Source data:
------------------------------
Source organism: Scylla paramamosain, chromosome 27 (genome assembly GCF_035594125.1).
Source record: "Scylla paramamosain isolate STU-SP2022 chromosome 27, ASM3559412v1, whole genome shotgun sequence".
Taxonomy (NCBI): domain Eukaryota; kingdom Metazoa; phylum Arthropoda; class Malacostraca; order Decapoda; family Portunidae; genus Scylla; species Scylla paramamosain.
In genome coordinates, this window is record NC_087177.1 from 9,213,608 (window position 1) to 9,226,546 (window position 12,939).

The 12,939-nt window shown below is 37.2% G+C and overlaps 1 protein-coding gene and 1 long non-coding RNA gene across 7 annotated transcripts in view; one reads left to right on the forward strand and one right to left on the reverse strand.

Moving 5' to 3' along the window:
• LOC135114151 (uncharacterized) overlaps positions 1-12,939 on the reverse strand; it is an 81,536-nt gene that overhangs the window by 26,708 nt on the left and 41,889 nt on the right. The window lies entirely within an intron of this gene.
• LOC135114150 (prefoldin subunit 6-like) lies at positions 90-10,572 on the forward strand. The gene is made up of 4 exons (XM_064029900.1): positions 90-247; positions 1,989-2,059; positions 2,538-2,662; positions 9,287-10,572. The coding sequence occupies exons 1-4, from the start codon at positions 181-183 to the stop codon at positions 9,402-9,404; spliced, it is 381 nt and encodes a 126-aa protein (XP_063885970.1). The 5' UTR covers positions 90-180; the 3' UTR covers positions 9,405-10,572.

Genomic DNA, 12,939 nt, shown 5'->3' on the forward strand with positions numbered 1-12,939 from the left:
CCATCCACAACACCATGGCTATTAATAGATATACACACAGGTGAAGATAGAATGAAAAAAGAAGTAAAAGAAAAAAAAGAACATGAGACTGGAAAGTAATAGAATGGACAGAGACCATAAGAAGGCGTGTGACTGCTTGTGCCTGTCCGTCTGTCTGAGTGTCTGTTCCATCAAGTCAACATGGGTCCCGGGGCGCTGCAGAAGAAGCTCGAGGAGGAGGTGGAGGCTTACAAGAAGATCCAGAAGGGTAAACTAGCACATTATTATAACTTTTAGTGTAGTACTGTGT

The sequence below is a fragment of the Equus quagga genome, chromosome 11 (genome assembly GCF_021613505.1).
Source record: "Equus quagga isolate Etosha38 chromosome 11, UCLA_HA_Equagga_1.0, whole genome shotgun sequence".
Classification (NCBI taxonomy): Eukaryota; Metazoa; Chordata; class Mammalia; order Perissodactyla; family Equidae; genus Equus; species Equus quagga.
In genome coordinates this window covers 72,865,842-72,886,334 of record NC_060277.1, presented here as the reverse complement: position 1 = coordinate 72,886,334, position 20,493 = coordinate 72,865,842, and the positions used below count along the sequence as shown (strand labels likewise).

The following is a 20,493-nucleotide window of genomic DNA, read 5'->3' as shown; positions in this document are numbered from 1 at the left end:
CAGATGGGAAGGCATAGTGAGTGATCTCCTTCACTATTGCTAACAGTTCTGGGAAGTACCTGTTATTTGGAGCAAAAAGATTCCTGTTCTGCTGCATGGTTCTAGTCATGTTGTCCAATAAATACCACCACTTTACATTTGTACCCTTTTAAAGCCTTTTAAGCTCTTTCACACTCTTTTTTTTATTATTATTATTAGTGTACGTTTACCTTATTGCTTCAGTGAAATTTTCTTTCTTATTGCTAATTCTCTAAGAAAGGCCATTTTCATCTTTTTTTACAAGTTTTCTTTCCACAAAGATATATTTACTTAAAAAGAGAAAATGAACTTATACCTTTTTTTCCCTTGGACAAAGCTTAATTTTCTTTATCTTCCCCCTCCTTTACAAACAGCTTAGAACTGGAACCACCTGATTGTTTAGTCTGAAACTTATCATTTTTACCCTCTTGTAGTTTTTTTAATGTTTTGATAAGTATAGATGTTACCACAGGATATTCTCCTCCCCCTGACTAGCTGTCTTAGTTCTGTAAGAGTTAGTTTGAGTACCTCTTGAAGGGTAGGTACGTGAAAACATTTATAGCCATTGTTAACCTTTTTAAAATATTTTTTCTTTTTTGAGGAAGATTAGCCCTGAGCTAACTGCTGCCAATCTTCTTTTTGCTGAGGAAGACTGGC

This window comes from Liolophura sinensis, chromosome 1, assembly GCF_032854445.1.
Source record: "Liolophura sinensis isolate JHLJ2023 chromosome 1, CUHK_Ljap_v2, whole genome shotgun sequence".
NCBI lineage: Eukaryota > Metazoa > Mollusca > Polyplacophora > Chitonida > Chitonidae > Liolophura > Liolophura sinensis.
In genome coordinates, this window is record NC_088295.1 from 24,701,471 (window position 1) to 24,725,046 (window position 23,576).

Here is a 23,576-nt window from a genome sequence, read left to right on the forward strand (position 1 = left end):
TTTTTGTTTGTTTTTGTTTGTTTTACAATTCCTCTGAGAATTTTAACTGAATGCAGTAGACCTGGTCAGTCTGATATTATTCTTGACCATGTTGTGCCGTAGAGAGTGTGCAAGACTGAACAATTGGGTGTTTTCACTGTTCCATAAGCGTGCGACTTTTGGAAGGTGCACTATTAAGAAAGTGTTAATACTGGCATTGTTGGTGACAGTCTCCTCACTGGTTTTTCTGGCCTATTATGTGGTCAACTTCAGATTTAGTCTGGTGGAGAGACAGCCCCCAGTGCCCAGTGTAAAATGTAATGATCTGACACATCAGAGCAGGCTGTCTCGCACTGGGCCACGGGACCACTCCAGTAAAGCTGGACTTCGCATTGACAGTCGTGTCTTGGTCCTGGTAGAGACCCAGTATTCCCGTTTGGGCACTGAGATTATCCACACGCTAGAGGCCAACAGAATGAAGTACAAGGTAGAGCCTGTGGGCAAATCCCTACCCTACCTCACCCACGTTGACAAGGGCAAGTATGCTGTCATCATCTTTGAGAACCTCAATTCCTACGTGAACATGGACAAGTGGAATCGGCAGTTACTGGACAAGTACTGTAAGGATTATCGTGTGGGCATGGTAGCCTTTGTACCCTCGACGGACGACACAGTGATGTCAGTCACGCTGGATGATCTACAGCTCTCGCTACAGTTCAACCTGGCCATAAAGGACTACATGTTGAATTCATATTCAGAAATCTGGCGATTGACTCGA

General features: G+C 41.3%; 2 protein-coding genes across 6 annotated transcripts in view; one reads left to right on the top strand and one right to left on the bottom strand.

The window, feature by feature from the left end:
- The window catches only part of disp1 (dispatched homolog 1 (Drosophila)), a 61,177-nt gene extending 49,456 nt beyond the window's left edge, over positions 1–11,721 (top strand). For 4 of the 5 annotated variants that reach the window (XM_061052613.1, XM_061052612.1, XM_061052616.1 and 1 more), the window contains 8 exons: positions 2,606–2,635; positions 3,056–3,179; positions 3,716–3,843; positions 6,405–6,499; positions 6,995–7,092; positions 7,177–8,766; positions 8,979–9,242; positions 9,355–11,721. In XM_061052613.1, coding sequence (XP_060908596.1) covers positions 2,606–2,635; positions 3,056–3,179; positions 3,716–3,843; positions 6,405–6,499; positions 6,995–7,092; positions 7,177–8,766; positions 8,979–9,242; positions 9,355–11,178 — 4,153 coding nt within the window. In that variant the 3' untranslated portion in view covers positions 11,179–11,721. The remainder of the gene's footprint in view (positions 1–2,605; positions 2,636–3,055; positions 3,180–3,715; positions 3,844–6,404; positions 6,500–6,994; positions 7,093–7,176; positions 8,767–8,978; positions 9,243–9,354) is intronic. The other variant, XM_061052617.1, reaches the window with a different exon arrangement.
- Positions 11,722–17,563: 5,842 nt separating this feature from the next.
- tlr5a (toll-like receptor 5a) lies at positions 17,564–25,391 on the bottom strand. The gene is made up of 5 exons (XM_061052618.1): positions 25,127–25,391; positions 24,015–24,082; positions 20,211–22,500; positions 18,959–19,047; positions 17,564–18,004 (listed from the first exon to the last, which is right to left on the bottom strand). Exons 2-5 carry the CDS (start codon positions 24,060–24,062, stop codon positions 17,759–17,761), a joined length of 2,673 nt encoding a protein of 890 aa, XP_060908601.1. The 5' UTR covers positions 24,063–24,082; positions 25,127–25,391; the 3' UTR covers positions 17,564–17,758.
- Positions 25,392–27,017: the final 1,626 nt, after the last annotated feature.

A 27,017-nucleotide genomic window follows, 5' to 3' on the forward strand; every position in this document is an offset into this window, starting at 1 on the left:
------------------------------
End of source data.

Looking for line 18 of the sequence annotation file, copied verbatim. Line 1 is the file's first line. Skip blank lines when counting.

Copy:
Source record: "Liolophura sinensis isolate JHLJ2023 chromosome 1, CUHK_Ljap_v2, whole genome shotgun sequence".